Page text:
Machine learning and predictive modeling will change how we build insight and relationships in healthcare. Predictive analytics is the use of artificial intelligence modeling, statistics, and pattern detection that sifts through mounds of data to identify behavior patterns and using these patterns to gain new insights. The barrier to adopting predictive technologies in healthcare has been cost and complexity – two things that BigML’s machine learning platform uniquely addresses. As someone who has been providing advanced IT solutions to the healthcare industry for 20+ years, I can state unequivocally that tools like BigML stand to revolutionize the way that health networks, hospitals and clinics run their businesses, and – most importantly – provide superior patient care.
EngageHi² is proud to partner with BigML to provide the real V (value!) to healthcare organizations of all shapes and sizes. We’re actively working on implementations that will leverage BigML’s intuitive workflow and rich visualizations for solutions ranging from patient diagnoses to readmission predictions to quality of care analysis. Healthcare will transform and outcomes will improve, but the industry requires solutions that accurately deliver the value, and not just buzzwords!
My name is Rahul Desai and I’m the CEO and co-founder of Trendify, a meta-startup that uses machine learning and big data to more reliably determine whether any given startup will succeed or not. I’d like to re-count the Trendify story, and elaborate on where BigML fits in.
From News Analytics to Startup Prediction
At first, I wanted to create a news analytics platform that could predict stock activity through social sentiment analysis. Not soon after, I gave up on it because of my non-tech background, a seemingly insurmountable obstacle. After getting a job at a local startup, Encore Alert, I sought mentorship from the CEO there. He knew what I was trying to do and sent me some interesting leads (iSentium social sentiment, and a neural network for stock-picking), at which point I realized people were doing stock prediction but no one was doing startup prediction. We focus on startup prediction because it’s a fairly open market and one where risk management tools have the potential for incredible impact. By helping both investors and entrepreneurs, we can bring some incredible technologies to life, that otherwise might not see the light of day.
In February, I began gathering open data from various sources on the internet, building a set of 10,000 data points regarding 130 companies: founder, company, and funding data. Although I’d love to elaborate more on the types of data I’ve collected, we feel that we owe it to our clients and potential clients that we protect their privacy and the confidentiality of their data. However, in broad strokes, I can mention that we do an extremely thorough data collection that matches or even surpasses Bloomberg in its scope, drawing from news, social media, and business databases.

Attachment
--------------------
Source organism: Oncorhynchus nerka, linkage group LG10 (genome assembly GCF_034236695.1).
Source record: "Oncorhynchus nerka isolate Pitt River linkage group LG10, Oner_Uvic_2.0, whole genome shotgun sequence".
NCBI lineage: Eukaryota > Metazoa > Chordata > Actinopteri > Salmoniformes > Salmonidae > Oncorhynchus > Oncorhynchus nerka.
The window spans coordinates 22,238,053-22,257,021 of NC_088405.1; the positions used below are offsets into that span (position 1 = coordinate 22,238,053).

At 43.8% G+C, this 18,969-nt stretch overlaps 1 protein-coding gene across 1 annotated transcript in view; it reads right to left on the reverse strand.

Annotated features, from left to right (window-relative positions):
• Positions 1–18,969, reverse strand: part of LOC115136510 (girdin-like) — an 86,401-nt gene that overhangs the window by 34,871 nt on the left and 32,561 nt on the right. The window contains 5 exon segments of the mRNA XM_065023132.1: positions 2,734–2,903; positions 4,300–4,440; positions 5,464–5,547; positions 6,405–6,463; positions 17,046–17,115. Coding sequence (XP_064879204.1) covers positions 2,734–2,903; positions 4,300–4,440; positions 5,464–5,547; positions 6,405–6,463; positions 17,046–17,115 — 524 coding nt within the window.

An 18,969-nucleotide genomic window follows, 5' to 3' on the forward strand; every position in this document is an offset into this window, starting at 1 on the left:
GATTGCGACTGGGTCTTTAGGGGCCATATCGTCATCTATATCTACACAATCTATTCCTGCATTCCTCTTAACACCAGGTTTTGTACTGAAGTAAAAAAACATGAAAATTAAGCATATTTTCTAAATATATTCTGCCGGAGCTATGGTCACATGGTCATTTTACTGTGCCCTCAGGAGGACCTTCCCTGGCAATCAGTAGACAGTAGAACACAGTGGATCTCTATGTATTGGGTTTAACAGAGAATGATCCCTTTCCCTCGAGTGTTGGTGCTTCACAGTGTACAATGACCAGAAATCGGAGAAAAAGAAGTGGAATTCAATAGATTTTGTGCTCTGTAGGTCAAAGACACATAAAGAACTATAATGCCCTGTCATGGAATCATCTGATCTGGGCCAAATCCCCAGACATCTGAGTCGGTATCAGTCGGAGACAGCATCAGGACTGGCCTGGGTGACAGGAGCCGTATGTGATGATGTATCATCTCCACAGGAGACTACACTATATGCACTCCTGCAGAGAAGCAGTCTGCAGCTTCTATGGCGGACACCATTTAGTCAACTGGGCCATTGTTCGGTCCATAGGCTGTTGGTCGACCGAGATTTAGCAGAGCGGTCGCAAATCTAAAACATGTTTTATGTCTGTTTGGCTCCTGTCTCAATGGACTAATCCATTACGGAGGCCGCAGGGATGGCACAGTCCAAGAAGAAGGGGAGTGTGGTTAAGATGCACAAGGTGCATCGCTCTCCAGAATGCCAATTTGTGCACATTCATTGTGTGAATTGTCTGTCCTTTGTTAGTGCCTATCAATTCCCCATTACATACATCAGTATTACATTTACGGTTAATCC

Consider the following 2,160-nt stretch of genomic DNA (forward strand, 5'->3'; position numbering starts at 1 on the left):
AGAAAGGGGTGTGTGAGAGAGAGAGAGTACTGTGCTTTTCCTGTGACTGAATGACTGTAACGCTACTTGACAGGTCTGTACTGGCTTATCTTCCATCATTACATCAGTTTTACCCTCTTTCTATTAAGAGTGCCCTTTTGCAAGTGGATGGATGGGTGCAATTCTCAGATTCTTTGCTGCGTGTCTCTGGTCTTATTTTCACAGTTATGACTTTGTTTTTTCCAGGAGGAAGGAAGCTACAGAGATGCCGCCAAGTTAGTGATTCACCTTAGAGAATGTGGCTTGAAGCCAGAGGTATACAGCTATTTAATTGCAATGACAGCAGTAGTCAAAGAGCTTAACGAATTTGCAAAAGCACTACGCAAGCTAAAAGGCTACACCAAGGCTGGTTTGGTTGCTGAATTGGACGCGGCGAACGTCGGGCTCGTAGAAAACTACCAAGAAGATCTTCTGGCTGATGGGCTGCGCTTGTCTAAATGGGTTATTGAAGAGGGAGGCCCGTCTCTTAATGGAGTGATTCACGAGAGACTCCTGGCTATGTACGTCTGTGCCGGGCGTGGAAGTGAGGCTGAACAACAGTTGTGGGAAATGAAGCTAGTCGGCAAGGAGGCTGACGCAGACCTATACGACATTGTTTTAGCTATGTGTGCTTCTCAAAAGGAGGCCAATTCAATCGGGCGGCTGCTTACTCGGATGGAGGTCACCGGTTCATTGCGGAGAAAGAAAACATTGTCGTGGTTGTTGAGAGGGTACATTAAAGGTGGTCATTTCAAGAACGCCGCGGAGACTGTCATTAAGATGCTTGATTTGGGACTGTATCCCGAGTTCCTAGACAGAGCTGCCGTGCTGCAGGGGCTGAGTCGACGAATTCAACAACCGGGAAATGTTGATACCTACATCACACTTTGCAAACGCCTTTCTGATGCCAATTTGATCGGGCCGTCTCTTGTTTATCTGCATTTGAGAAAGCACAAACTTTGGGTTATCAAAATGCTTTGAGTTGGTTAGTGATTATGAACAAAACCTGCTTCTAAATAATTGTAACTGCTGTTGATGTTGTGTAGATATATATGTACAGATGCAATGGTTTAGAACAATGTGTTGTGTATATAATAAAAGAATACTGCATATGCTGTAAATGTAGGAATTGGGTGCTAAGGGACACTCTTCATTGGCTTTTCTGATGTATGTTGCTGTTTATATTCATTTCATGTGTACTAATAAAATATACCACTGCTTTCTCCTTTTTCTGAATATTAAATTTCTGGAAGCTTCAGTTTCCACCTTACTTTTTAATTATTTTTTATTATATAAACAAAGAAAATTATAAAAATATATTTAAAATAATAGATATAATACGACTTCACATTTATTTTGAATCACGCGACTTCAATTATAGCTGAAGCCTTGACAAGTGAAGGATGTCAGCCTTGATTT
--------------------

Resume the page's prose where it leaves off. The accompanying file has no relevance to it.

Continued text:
A Predictive Model of Startup Success
After collecting this data, I ended up building a model on my own; this is where I used BigML. They have an easy-to-use, gorgeous interface that’s also incredibly powerful. We created an ensemble using training data regarding 65 companies. After training and testing, this model was able to predict the eventual success of Dell, Beats, and Box, as well as the failure of Fisker, with only the data that would be available during the first few years of operation. That initial model was built just to prove that we can accomplish our mission.
In the near future, we intend to create an ensemble around our new dataset: 1,000,000+ data points spanning thousands of companies. At that scale, we can show statistical significance. The output of this model will be directly actionable for our clients, indicating success/failure with confidence levels, and offering a print-out of the most contentious factors that led to a particular decision. After our beta launch later this year, we’re going to integrate real-time analytics so that investors and entrepreneurs can monitor milestones’ effects on their companies. With easily usable platforms like BigML, companies like Trendify can be viable. Team Trendify is very thankful to BigML for helping us prove that it’s actually possible to do what we set out to, and we look forward to continuing our relationship.
The other day, I was showing off the Kiva model from BigML’s gallery to my wife. I got the comment that while it’s super easy to do the predictions in the BigML dashboard, it would be even better if the model results could appear directly in the Kiva loan page, without needing to flip between browser tabs. This got me thinking: this sounds like a job for a browser extension. I had never created a browser extension before, and it struck me as an intriguing project. Turns out, injecting predictions into the Kiva webpages was a piece of cake, thanks to BigML’s feature-ful API and export capabilities. In this blog post, I’ll walk you through two versions of the BigML-powered browser extension: the first using actionable models, and the second using the BigML API to grab predictions from a live model.
Kiva is a micro-financing website which connects lenders to individuals and groups in developing countries who are seeking loans to improve their quality of life. Historical records about the loans created throughout the site’s history can be accessed via Kiva’s REST-ful API. The vast majority of Kiva loans are successfully repaid, but using data gathered through the Kiva API, we can train a BigML model to identify the circumstances which are more likely to result in a defaulted loan. This model was discussed at length in a previous blog post. Loans which are currently in the fundraising stage can also be queried by the Kiva API, and the resulting response can be fed to the BigML model to give a prediction of whether the final status of the loan will be